Hamas and Israel's long history of antagonism — Hamas conducted a significant number of suicide bombings inside Israel during the early 2000s — is a major contributor to the current crisis. Hamas and Israel refuse to negotiate openly and directly, and neither trusts the other even a little bit. As such, even small provocations have the potential to escalate rapidly.

5) Hamas was democratically elected by Palestinians


Palestinians celebrate Hamas' victory in 2006. Abid Katib/Getty Images

Hamas sees itself as the representative of the Palestinian people — and, in a sense, they're not totally wrong. Prodded by the George W. Bush administration, the Palestinian Authority held popular elections across the West Bank and Gaza for the Palestinian legislature in 2006. Hamas won a slight majority.

However, Hamas refused to recognize Israel or respect past Palestinian agreements with Israel while in government. Hamas fought a pretty bloody civil war with the more moderate Fatah party over this and de facto seceded from the PA to govern Gaza independently from the West Bank-based leadership.

Today, Hamas and Fatah are closer to reconciling than they've ever been. They signed a agreement to both support an interim government in April, and have agreed to hold national elections in Gaza and the West Bank sometime in the next five months. However, Hamas and Fatah disagree deeply about the current conflict. Hamas has been firing rockets at Israel, while Fatah urges a halt to hostilities. It's not clear whether the joint government can survive the current round of fighting.

6) Hamas isn't the only militant group in the Gaza strip, and they've all shot rockets into Israel


Islamic Jihad parade. Mahmud Hams/AFP/Getty Images

There are other militant groups in Gaza, most notably Palestinian Islamic Jihad. These groups are even more radical than Hamas and are wholly committed to violence rather than to politics as the main tactic in their struggle with Israel.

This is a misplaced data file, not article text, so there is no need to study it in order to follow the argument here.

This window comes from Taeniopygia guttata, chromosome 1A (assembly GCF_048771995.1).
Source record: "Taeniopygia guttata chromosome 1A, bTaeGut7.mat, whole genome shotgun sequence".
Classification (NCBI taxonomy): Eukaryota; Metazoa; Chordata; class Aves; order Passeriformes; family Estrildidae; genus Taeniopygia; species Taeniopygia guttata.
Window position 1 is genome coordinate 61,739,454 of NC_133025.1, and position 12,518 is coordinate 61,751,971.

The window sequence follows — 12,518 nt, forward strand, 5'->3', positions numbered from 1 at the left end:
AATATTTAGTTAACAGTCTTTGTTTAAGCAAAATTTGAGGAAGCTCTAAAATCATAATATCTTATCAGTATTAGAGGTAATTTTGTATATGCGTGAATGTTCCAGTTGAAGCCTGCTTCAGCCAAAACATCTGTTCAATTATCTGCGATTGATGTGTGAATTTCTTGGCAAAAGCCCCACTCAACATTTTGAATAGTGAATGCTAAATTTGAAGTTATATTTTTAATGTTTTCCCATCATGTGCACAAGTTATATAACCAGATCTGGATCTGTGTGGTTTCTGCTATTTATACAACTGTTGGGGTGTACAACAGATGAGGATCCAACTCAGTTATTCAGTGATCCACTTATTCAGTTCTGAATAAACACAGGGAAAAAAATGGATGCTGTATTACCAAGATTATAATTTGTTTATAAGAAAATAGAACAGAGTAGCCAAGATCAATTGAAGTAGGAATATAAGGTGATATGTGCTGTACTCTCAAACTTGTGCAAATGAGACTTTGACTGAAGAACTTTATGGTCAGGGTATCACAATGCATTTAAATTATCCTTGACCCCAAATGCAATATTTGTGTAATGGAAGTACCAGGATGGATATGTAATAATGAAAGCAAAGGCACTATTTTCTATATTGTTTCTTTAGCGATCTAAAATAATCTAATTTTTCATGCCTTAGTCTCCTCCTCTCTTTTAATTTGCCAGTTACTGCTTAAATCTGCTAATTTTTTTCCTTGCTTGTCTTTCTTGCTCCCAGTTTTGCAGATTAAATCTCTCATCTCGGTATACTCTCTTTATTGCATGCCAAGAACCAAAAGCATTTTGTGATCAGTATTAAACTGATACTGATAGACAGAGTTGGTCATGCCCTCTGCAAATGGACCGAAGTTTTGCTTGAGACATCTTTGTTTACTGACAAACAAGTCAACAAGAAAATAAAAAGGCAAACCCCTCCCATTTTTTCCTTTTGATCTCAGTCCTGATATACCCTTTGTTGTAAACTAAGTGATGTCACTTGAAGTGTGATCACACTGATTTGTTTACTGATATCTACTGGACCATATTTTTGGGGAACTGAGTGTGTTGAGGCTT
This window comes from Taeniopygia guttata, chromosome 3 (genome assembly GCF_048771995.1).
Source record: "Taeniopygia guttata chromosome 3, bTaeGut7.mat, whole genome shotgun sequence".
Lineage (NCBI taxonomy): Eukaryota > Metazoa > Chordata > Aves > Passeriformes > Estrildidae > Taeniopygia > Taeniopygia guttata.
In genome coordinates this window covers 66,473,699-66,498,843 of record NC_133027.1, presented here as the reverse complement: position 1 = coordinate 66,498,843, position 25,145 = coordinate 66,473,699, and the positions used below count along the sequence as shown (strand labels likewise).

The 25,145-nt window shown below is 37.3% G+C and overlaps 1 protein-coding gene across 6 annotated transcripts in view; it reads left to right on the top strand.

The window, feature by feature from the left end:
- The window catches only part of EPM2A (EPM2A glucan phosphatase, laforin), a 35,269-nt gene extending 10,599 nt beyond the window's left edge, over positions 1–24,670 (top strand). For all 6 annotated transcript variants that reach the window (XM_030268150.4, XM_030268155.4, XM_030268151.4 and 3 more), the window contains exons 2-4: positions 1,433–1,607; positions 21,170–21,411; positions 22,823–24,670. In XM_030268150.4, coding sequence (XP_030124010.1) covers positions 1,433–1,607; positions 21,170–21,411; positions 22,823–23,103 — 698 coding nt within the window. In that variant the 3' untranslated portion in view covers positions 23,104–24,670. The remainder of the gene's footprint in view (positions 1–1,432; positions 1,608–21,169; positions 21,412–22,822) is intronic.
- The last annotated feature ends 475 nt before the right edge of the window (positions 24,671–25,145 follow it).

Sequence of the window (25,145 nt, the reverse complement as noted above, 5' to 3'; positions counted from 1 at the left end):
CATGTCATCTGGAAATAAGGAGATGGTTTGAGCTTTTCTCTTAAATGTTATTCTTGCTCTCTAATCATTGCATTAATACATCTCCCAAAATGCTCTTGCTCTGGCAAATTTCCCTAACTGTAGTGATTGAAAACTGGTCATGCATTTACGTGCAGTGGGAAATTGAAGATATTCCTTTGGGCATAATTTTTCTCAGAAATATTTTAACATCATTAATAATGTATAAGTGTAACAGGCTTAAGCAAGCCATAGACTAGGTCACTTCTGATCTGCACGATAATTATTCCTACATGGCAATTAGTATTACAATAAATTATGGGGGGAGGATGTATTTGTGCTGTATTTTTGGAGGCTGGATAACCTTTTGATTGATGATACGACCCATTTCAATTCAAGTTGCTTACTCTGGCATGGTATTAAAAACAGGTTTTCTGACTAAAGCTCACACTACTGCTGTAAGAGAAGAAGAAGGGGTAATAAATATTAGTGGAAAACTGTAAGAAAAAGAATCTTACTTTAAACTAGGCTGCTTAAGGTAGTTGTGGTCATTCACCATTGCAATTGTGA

Since the Israeli withdrawal in 2005, Hamas and these other groups have launched thousands of rockets and mortars out of Gaza into Israel. This rocket fire rarely causes casualties, but it makes life miserable for Israelis who live within range. The drumbeat of rocket fire destroys Israeli homes and forces people to scramble and hide when sirens sound. It's lessened recently, but it's one of Israel's most significant grievances with the Hamas leadership.

Because Israel holds Hamas responsible for all rocket fire from Gaza, including from other Palestinian groups, sometimes Hamas gets sucked into violent flare-ups that it's trying to avoid. So the non-Hamas groups in Gaza help push the already-militant Hamas toward conflict with Israel.

7) Israel blockades Gaza, which creates a humanitarian crisis


Mahmud Hams/AFP/Getty Images

Since 2007, Israel has maintained a blockade of Gaza. It severely restricts all border crossings in territory it controls and naval pathways into the Strip. The blockade restricts access to food, water, electricity, gas, construction materials, and other necessities. It's not that Israel doesn't let any of those things into Gaza; it's that it bans many products and regulates the flow of others pretty tightly.

The stated goal of the blockade, which Israel has loosened recently, is to prevent Hamas from getting what it needs to build rockets and mortars that could hit Israel, and rocket fire has diminished. However, it's clear that another key purpose of the blockade is to weaken Hamas politically. Limiting access to goods, the theory goes, should either cause Palestinians to shift their support to a more moderate faction or force Hamas itself to moderate.

This causes a lot of suffering among Gaza's civilians. According to Oxfam, the blockade "has devastated Gaza's economy, left most people unable to leave Gaza, restricted people from essential services such as healthcare and education, and cut Palestinians off from each other." Oxfam has numbers to back that up:

More than 40% of people in Gaza - nearly 50% of youth - are now unemployed and 80% of people receive international aid. Many key industries, such as the construction industry, have been decimated as essential materials are not allowed into Gaza. Exports are currently at less than 3% of their pre-blockade levels, with the transfer of agricultural produce and other goods to the West Bank and exports to Israel entirely banned.

8) Israel and Hamas have fought multiple wars over Gaza


Jack Guez/AFP/Getty Images

Since Israel's 2005 disengagement, Israel and Hamas have fought three separate wars: in 2006, in 2008-9, and in 2012; Israel invaded Gaza in the first two but only bombed in the third. The 2006 war was triggered by Hamas kidnapping a young Israeli soldier, much as the current crisis was triggered by the kidnapping and murder in the West Bank of three Israeli students. They were killed by men who Israel believes were Hamas operatives.